What I do know is that today, about 30% of the families in Finland who receive a box ever report they ever use it even once. So in Finland, they’re not being used. I think there’s this assumption here in the United States that every baby goes home in Finland and sleeps in a box for a while. But that’s not the case.
If you look at what’s happened in this country, programs that are distributing boxes that have home visitors (nurses), they go out and find the boxes are filled with baby stuff at the foot of the bed and they’ve never been used.
I also worry about the economic implications. The cost difference between a box and a defined safe sleep space like a Pack n Play is negligible.
Q. But we know that the Pack N Play (or other play yard) is a certified safe sleep space.
Yes. The box is used at best for two to four months because you can’t use it once a baby starts to roll, whereas the pack n play can be used as a safe place either for sleep or for containment of a toddler till they can climb out so up to 18 to 24 months.
Q. So, bottom line, should states be giving baby boxes away to new parents?
I don’t understand from a risk management standpoint how a state can do that, when we have alternatives that we know make a difference.
If a family goes home without a plan and a place to have an infant sleep safely, there is a 0% chance that infant will sleep safely. If you give them something it goes up from zero to something and we don’t know what that is.
Q. Is the AAP thinking of weighing in on baby boxes?
I testified before the Consumer Product Safety Commission on behalf of the AAP and I said bluntly that they scare me to death. Because until I know that it’s safe, I don’t know that it’s not safe. The absence of evidence is not evidence of absence of danger.
Q. Is there a sanitary issue with baby boxes—because cardboard absorbs water?
Of course. And where is it actually supposed to be placed so the baby can sleep safely? Do you put it on the floor?
That might be okay in some environments, but if you’re in an environment where there are cockroaches and other things? If you’re in an environment where there are dogs and other pets? I don’t know. Do you put it on the bed? Are you supposed to put it on a table? I just don’t know how to use it correctly.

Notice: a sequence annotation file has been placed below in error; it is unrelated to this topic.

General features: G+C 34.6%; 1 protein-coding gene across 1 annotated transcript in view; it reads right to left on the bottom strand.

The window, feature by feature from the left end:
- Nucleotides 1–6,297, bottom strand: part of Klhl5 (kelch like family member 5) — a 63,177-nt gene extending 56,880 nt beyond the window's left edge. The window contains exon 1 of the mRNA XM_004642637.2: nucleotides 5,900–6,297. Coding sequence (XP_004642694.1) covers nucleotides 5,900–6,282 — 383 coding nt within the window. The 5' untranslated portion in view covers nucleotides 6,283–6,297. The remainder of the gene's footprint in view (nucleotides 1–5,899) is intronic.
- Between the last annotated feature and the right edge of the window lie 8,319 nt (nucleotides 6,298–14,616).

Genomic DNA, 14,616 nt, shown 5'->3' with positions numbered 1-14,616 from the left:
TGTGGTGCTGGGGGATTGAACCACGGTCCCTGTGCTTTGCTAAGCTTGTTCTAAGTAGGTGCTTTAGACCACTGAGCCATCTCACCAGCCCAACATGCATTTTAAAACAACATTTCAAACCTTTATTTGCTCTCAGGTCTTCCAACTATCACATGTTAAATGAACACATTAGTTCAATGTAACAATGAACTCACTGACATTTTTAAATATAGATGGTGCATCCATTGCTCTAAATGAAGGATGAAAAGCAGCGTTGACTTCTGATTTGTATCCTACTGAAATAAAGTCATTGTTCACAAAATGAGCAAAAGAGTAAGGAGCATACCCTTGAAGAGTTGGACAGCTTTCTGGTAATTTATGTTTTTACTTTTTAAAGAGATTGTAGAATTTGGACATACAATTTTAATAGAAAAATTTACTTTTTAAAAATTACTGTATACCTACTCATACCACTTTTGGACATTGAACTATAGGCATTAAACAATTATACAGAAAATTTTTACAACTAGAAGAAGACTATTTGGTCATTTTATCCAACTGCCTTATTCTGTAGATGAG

And again, if I can give a family a product (like a portable play yard) and say I know how to use this correctly and I know that this can make a difference if you use it. It will cost me $10 more and it will also last longer. Because what I worry about, at two to three months, the family has to do something else. And the highest risk period for SIDS is four to six months, which is exactly when you’re going to hit the period when you can’t use the box.
Another point: industry sponsorship. As far as I know, industry is sponsoring every one of the box distribution programs (with all the implications). I have no vested interest in other than babies thriving.
Dr. Hoffman is a pediatrician, M.D., FAAP, professor of pediatrics, OHSU School of Medicine.
Correction September 25: We updated this article to correct the percent of Finnish parents using the baby box as a bassinet—it is just over 30%, not the 14% reported initially by Dr. Hoffman. Also: Dr. Hoffman’s comments here are his own, not as a spokesperson for the American Academy of Pediatrics.